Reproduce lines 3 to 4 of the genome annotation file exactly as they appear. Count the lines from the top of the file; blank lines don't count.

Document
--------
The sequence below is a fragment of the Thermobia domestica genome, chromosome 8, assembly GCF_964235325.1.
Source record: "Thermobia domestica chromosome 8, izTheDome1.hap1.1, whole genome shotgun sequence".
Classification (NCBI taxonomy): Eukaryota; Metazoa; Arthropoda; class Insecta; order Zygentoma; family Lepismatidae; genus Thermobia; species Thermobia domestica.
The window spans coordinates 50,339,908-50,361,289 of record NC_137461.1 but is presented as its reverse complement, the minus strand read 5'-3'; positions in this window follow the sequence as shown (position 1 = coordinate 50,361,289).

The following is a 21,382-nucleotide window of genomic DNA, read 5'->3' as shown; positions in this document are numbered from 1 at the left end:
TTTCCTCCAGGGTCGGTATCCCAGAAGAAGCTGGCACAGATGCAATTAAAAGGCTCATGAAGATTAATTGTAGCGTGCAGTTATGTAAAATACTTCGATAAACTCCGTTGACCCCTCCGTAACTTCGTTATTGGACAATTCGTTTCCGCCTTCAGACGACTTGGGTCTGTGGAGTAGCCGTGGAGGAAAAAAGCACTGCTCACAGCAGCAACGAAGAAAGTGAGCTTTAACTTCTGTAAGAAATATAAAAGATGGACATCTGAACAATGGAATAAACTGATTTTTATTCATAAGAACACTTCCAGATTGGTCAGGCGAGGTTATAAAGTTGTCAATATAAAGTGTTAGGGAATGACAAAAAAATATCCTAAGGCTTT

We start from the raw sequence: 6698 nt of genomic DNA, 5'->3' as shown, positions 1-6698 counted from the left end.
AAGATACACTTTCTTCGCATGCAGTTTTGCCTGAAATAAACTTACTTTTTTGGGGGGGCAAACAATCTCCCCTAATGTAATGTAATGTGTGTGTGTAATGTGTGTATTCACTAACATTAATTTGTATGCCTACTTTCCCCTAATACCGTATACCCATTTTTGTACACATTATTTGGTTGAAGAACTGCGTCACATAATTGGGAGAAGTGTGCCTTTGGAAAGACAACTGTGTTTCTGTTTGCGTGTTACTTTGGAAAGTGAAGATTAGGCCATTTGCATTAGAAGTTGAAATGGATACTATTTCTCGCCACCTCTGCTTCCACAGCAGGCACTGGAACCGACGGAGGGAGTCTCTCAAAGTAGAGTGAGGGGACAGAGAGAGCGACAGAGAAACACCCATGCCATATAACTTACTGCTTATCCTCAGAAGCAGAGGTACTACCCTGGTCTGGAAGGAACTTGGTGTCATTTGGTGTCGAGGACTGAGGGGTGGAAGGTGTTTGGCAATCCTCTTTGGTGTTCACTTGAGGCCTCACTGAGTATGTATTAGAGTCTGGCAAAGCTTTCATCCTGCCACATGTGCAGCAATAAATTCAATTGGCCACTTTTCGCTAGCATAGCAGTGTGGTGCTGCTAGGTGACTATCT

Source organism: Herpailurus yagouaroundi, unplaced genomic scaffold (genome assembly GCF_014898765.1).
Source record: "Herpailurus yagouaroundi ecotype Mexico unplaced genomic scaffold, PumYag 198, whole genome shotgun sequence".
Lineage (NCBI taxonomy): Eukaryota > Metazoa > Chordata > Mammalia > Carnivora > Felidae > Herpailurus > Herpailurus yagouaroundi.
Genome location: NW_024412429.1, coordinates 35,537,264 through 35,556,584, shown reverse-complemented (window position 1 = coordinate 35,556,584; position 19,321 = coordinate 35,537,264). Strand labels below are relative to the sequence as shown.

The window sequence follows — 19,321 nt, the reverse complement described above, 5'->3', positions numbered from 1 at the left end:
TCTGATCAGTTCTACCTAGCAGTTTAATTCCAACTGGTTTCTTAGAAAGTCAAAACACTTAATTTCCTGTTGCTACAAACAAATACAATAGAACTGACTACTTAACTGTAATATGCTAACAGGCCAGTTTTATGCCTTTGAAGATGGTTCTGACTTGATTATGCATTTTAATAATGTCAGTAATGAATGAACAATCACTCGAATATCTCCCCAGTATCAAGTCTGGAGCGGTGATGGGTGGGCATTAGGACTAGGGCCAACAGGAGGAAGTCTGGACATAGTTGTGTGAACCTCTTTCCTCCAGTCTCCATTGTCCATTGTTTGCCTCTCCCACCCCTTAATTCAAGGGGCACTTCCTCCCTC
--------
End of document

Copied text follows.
Classification (NCBI taxonomy): Eukaryota; Metazoa; Arthropoda; class Insecta; order Zygentoma; family Lepismatidae; genus Thermobia; species Thermobia domestica.
The window spans coordinates 50,339,908-50,361,289 of record NC_137461.1 but is presented as its reverse complement, the minus strand read 5'-3'; positions in this window follow the sequence as shown (position 1 = coordinate 50,361,289).